Representing timberlands in Oregon
ouglas County has announced that Commissioner Tim Freeman has been re-elected for his sixth term as the President of the Association of O&C Counties (AOCC).
The AOCC unanimously re-elected its leaders for 2021 at the AOCC annual meeting held on Friday, December 17, 2021. In addition to Commissioner Freeman, Polk County Commissioner, Craig Pope was re-elected as Secretary/Treasurer and Coos County Commissioner, Bob Main was re-elected as Vice President.
“I am truly honored to be re-elected and I am thankful to have the support of the members of the AOCC, who trust me in leading this crucially important work.” Freeman said. “Together with my colleagues and the staff at AOCC, we will continue to work hard to secure solutions to manage our unique congressional designated lands.”
represents the O&C lands in 18 western Oregon counties, the 18 counties host 2.1 million acres of O&C timberlands managed by the Bureau of Land Management (BLM).
A D V E R T I S E M E N T
A D V E R T I S E M E N T
AOCC advocates for sustained yield management of O&C lands, as required by federal law under the O&C Act, to protect and support jobs and local economies, county services, and healthy timber land.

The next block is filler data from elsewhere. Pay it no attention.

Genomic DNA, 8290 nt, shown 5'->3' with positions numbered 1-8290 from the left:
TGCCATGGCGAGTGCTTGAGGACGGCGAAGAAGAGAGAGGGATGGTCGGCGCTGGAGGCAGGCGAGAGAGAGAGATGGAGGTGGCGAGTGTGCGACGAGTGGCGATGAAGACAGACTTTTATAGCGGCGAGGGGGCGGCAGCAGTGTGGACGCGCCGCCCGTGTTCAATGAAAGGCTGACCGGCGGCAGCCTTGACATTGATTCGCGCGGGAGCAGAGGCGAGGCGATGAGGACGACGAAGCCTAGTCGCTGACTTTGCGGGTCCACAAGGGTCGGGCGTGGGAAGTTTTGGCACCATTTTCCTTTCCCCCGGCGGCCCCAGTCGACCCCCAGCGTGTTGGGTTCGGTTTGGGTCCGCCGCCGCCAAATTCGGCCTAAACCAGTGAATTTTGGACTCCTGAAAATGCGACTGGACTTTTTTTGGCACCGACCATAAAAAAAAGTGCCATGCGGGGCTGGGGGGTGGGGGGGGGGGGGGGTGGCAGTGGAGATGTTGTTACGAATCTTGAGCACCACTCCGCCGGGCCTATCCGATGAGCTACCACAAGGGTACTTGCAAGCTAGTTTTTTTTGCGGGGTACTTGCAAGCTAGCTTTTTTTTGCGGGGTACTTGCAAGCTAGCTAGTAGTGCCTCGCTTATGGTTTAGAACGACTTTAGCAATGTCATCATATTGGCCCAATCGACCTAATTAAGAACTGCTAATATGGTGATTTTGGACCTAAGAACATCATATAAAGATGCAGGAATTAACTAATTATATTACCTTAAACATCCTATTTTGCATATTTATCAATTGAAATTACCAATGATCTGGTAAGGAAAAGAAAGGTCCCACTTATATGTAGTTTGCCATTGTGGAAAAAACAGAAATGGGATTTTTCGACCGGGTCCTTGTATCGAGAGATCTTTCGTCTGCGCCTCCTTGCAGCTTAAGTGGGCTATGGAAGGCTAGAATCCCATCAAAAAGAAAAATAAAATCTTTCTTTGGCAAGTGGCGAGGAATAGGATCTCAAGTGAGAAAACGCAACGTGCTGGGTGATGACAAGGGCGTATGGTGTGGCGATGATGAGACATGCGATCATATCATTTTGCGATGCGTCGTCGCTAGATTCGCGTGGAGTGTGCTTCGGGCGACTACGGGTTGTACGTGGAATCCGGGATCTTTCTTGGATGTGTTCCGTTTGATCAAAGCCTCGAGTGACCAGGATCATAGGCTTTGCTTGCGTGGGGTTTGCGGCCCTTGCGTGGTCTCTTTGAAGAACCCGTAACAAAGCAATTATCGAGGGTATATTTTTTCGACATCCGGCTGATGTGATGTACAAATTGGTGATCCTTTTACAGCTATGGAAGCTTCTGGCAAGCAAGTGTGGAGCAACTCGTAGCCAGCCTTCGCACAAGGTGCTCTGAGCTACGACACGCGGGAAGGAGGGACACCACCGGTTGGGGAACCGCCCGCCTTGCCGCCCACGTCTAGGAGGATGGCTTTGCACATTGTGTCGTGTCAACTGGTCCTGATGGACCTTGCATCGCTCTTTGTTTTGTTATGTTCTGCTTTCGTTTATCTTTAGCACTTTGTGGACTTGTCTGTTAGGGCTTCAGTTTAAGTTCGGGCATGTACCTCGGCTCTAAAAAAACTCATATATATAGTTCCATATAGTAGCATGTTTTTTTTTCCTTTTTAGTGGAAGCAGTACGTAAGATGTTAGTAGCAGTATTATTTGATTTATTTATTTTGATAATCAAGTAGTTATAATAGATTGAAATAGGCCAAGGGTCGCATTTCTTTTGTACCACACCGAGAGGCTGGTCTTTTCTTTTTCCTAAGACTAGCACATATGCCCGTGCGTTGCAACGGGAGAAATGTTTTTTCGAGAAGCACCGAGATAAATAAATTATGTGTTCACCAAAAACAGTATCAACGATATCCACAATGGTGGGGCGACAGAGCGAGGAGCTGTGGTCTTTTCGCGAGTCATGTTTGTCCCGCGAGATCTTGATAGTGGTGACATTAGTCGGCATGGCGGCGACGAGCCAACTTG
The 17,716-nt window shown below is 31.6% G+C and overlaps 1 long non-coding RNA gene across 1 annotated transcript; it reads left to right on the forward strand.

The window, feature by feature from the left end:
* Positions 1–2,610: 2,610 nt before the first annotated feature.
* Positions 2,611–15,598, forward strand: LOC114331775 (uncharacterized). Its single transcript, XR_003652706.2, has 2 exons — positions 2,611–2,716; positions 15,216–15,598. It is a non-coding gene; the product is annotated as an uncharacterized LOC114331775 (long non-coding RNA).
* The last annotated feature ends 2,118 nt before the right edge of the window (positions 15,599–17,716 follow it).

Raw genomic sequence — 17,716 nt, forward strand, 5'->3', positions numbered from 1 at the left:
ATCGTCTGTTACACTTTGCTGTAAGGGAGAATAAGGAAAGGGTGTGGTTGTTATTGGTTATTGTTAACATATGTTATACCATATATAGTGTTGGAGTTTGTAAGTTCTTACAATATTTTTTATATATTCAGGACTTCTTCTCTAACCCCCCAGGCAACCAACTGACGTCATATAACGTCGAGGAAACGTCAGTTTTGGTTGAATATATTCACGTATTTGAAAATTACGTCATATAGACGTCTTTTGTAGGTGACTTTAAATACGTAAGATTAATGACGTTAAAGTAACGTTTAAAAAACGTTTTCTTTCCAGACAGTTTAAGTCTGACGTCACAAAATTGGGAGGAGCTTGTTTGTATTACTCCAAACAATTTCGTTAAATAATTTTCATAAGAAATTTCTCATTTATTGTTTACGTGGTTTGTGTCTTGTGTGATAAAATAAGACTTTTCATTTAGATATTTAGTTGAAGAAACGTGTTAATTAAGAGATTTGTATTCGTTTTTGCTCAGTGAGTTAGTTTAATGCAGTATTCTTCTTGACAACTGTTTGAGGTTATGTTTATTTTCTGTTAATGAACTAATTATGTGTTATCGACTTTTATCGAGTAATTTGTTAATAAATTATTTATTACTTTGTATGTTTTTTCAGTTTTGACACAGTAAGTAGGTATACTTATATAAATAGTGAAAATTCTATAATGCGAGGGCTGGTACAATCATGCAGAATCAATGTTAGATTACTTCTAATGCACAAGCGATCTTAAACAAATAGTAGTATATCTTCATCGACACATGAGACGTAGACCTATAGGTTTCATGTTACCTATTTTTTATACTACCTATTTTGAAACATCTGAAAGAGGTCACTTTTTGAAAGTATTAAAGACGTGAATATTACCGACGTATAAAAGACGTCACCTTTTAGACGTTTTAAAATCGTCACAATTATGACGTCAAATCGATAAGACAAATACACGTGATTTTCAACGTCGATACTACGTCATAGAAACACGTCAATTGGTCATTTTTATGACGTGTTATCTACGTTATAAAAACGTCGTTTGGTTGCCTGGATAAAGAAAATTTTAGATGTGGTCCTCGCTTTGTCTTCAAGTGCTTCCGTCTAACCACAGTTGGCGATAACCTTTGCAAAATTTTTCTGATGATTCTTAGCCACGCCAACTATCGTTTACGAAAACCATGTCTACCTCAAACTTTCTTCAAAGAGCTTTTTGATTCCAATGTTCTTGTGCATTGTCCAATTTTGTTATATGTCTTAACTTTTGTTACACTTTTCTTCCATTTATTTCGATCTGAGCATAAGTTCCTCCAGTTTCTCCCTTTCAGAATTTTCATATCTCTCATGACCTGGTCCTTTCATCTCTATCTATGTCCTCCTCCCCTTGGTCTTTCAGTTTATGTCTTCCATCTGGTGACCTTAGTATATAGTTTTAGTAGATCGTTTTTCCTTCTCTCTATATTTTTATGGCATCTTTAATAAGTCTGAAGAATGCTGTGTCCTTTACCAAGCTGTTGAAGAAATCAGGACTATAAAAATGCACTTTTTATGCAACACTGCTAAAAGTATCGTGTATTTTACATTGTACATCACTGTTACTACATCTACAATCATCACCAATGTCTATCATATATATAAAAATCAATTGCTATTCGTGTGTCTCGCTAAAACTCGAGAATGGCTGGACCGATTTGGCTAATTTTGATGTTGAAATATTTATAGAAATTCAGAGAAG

uring its annual meeting, AOCC members discussed the latest decision filed by Judge Richard Leon of the United States District Court for the District of Columbia.
On November 19, 2021, Judge Leon continued to validate the claims made by the AOCC Counties, most notable being, that the Bureau of Land Management(BLM) must explicitly follow the terms of the 1937 O&C Act, in which all O&C lands classified as timber land shall be managed for permanent timber production under the principle of “Annual Sustained Yield Capacity”.
He also ordered the BLM to expediate the completion of its rewrite of their 2016 management plan.
he 1937 O&C Act is widely regarded as the first Congressional conservation act.
It regulates the management of the Federal timber resource. The O&C Act signaled an end to the cut and run policies in the early years of the 20th century. By requiring management under the principle of Sustained Yield, timber harvest cannot outpace the annual growth of the forest, resulting in a perpetual supply of timber while concurrently providing quality habitat for wildlife, watershed protection, and recreational opportunities for the public.
Judge Leon's decision not only reaffirms the principles and requirements of the O&C Act, but also provides the foundation to create new job opportunities throughout the entire economic sector. In addition, Sustained Yield management will provide much needed revenue to fund vital County services such as the Sheriff’s Office, 911 Communications, Senior Services, Veteran Services, Public Works infrastructure projects and public health programs.
|Post Date: 2021-12-26 15:12:42||Last Update: 2021-12-26 15:35:06|